Senator MOORE (Queensland) (22:00): Earlier this month, we gathered at the Williamstown Hall in Melbourne to farewell and to show our love for an extraordinary woman. At that service, where we farewelled Joan Kirner, it was a combination of love, so many shared memories and also an almost sense of disbelief that this force of nature whose passion, energy and resilience have influenced so many was no longer going to be with us. She was no longer going to be the voice on the end of the phone to say, 'How are you?' when you were feeling just a little bit down. She was no longer going to be there to send a message of support at exactly the right time or to put something in a newspaper which would stir up your passion so that you would continue the fight that was so important to all of us.
Joan was a true woman of passion in the way that she led her life from the time she worked so hard to get a strong education. She was strongly supported by her parents, of whom she spoke so lovingly in her first speech as a member of the Victorian parliament. She then went on to work in various fields, particularly education, in the development of policy. So many have spoken about the way that she became political-though it seems hard to believe that the woman was ever not political-when, as a young mum, she took on the forces of the education department in Victoria to ensure that her family would have a strong education and that there would be the right-sized class for her young child.
People forget that before Joan was first elected to serve in the Victorian parliament, she had already been honoured with an Australia Day honour because of the work that she had done in her community, particularly in education and in the very important area of Landcare. The woman worked. She had strong values. Indeed, in the publication that she and her good friend Moira Rayner wrote in 1999, which was a guide book, a tool box, for women to have power, she talked about her values. She said: 'I expect to have my values respected. They are so fundamental that I don't need to spell them out to myself anymore. I know what I believe in. All people are of equal worth. Everyone has an equal right to shape their own lives. Everyone has an equal right to be able to meet their basic needs and to achieve this it is necessary to spread opportunities and life chances as widely as possible to eliminate inequalities, to accept personal and political responsibility and to promote community participation and ownership of decisions.' She also said: 'My values: I try to measure my actions against them all the time and they are that women matter as much as men do. Women have the right to determine their own lives. Women's experience matters and should be valued. Women should be able to describe freely and share those experiences. Women's knowledge and experience should be part of decision making at all levels. Women are entitled to a fair share of the infrastructure that creates equality and equity, education and training, employment, safety, health, family, resources and representation.'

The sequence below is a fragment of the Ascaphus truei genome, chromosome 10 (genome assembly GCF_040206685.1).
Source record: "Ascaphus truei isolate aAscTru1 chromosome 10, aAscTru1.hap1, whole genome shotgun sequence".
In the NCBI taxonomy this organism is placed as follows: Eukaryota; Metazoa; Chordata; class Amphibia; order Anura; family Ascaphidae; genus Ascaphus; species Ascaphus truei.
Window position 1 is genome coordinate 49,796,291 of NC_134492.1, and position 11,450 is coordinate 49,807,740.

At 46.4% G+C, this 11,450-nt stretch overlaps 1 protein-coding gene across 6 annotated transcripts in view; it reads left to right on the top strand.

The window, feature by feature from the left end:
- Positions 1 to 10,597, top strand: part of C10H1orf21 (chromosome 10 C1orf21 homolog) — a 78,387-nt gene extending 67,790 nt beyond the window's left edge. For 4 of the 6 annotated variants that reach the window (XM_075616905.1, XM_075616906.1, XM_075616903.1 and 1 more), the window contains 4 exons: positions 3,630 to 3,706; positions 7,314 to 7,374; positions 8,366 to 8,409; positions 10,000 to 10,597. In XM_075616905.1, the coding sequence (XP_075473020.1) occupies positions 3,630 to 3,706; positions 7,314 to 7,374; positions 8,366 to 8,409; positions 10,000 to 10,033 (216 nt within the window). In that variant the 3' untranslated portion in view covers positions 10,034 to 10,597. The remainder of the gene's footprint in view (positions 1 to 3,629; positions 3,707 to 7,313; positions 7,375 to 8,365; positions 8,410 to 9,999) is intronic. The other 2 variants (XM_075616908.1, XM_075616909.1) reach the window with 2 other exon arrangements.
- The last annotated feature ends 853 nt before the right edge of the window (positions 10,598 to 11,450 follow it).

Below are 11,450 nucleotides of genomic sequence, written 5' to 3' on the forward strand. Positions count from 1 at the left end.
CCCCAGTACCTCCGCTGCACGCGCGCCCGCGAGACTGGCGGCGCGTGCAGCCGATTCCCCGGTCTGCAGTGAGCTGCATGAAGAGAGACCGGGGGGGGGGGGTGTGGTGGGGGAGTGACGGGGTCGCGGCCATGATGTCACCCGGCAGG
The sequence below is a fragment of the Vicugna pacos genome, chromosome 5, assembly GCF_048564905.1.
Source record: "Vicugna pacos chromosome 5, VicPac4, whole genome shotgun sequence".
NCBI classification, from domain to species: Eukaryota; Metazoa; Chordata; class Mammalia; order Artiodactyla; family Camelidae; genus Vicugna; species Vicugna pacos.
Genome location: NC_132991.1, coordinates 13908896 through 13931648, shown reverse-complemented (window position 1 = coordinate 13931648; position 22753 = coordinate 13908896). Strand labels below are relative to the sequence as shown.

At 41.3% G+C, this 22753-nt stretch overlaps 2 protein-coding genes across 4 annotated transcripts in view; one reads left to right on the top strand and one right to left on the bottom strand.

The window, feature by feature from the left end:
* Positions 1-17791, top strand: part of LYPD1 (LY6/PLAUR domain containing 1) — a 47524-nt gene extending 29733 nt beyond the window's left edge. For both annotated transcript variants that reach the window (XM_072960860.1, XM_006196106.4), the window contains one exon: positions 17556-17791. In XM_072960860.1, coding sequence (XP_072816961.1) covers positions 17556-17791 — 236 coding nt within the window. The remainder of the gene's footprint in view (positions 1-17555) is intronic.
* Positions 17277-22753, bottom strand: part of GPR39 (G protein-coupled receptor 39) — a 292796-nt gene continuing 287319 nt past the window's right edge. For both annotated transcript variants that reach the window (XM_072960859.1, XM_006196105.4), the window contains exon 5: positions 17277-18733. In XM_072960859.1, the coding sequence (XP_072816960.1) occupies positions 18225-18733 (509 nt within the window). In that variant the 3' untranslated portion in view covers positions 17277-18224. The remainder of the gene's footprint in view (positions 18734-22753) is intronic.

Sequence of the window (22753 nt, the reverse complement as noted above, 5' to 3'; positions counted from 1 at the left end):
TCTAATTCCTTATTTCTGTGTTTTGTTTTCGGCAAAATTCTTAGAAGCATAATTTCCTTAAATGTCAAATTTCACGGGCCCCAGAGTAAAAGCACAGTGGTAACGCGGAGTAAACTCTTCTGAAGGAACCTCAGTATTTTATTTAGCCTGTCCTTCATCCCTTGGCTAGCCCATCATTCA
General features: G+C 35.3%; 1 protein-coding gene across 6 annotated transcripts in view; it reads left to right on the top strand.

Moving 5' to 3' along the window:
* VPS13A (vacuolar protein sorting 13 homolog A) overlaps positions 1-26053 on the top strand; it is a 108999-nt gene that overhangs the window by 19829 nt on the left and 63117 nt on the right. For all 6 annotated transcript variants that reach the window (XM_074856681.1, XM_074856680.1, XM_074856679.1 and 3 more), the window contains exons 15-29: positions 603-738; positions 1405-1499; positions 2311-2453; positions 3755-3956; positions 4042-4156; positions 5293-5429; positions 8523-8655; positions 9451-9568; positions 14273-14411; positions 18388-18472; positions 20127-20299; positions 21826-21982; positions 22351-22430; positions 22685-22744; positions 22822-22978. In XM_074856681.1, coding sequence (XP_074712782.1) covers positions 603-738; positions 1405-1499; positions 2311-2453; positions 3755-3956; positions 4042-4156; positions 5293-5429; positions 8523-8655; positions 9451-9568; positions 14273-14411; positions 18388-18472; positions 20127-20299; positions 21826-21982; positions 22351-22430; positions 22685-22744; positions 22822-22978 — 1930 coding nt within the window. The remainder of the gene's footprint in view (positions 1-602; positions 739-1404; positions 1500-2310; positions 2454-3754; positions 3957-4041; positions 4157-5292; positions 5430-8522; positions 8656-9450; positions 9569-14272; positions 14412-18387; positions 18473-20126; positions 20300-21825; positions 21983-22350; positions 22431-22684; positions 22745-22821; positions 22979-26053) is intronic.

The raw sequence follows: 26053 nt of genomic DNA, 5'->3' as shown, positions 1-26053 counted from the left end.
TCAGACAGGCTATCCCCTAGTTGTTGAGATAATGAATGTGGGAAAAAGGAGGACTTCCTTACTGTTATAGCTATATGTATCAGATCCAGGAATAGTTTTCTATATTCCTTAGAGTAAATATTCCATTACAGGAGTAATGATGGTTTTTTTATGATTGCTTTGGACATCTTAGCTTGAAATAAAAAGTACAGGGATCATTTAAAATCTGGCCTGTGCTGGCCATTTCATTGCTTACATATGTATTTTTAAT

Joan's strength was that she genuinely loved people. People interested her and she wanted to learn about those with whom she mixed. She had a special smile, and so whenever people were in her company she wanted to know how they were. I do not think I remember a time when she did not say, 'How are you?' That was personal and direct, but the next bit was the challenge: 'And what are you doing?'